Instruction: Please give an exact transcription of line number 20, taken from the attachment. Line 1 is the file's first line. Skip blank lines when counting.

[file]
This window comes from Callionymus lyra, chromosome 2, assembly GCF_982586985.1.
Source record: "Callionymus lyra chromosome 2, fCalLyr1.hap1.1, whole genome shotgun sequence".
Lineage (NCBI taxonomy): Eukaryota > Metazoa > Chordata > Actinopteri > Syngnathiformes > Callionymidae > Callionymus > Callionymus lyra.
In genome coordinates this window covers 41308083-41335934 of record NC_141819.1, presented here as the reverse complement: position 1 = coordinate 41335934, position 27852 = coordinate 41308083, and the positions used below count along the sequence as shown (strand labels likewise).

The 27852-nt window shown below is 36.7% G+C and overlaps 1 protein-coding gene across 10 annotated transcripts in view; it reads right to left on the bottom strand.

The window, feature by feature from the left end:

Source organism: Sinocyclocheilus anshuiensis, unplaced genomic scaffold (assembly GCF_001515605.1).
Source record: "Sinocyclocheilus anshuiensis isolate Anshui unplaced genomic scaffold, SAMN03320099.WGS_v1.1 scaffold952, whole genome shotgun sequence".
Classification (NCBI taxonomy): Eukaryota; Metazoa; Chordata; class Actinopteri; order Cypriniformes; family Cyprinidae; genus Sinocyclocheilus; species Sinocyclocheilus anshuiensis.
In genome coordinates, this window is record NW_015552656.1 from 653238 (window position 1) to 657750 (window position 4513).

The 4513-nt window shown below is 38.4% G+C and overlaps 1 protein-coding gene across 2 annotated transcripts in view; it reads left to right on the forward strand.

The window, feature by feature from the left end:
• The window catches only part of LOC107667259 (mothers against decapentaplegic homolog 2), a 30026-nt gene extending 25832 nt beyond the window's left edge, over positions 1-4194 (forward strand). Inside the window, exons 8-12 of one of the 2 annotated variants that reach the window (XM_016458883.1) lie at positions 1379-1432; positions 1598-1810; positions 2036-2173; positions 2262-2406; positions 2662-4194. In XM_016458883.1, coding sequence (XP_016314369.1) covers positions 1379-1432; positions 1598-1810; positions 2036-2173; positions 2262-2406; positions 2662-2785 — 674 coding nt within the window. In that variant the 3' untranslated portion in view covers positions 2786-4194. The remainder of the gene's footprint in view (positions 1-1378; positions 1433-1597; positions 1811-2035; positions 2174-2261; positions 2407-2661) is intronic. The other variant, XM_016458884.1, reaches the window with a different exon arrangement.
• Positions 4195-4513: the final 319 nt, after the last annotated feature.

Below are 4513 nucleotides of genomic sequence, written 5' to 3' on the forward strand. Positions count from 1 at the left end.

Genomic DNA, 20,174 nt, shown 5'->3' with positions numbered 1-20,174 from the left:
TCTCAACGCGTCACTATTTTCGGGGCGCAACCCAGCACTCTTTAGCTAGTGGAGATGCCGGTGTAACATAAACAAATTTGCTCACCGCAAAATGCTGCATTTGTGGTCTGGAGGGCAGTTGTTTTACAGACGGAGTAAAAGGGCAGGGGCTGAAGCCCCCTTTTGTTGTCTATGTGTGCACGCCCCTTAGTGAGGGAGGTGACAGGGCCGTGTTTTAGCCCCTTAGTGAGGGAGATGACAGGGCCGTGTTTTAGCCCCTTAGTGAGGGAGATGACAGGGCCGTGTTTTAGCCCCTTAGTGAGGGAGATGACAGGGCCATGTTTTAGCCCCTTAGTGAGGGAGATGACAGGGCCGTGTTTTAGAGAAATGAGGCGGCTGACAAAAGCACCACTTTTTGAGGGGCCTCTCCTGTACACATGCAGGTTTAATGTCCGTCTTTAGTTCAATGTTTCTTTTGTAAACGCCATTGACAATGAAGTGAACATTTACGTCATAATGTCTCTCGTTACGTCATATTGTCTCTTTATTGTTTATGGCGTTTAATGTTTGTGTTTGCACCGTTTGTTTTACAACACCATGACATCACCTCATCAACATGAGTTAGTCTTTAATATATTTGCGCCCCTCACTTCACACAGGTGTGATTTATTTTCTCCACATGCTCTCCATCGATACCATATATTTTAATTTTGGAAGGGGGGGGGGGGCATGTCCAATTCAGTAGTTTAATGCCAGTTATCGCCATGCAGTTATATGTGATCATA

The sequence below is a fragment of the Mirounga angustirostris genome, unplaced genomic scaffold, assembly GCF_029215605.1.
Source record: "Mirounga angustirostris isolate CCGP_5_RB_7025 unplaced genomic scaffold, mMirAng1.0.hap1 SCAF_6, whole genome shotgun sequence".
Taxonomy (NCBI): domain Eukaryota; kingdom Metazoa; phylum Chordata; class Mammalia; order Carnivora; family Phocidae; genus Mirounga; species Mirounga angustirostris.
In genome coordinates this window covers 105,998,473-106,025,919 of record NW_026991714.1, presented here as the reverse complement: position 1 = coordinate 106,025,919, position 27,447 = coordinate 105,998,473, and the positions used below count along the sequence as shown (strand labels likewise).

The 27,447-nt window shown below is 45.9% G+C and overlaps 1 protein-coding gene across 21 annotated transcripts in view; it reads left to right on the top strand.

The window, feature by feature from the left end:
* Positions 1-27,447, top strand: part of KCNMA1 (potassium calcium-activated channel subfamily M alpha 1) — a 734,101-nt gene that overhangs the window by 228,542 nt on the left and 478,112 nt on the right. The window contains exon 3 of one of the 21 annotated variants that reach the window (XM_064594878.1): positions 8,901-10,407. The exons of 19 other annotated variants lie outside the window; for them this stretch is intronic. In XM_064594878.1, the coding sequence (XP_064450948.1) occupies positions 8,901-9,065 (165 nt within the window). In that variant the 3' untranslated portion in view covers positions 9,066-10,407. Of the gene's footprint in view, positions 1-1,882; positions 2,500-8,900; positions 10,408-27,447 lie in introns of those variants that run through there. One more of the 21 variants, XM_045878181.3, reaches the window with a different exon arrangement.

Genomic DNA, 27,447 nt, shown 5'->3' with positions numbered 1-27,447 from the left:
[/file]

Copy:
Taxonomy (NCBI): domain Eukaryota; kingdom Metazoa; phylum Chordata; class Mammalia; order Carnivora; family Phocidae; genus Mirounga; species Mirounga angustirostris.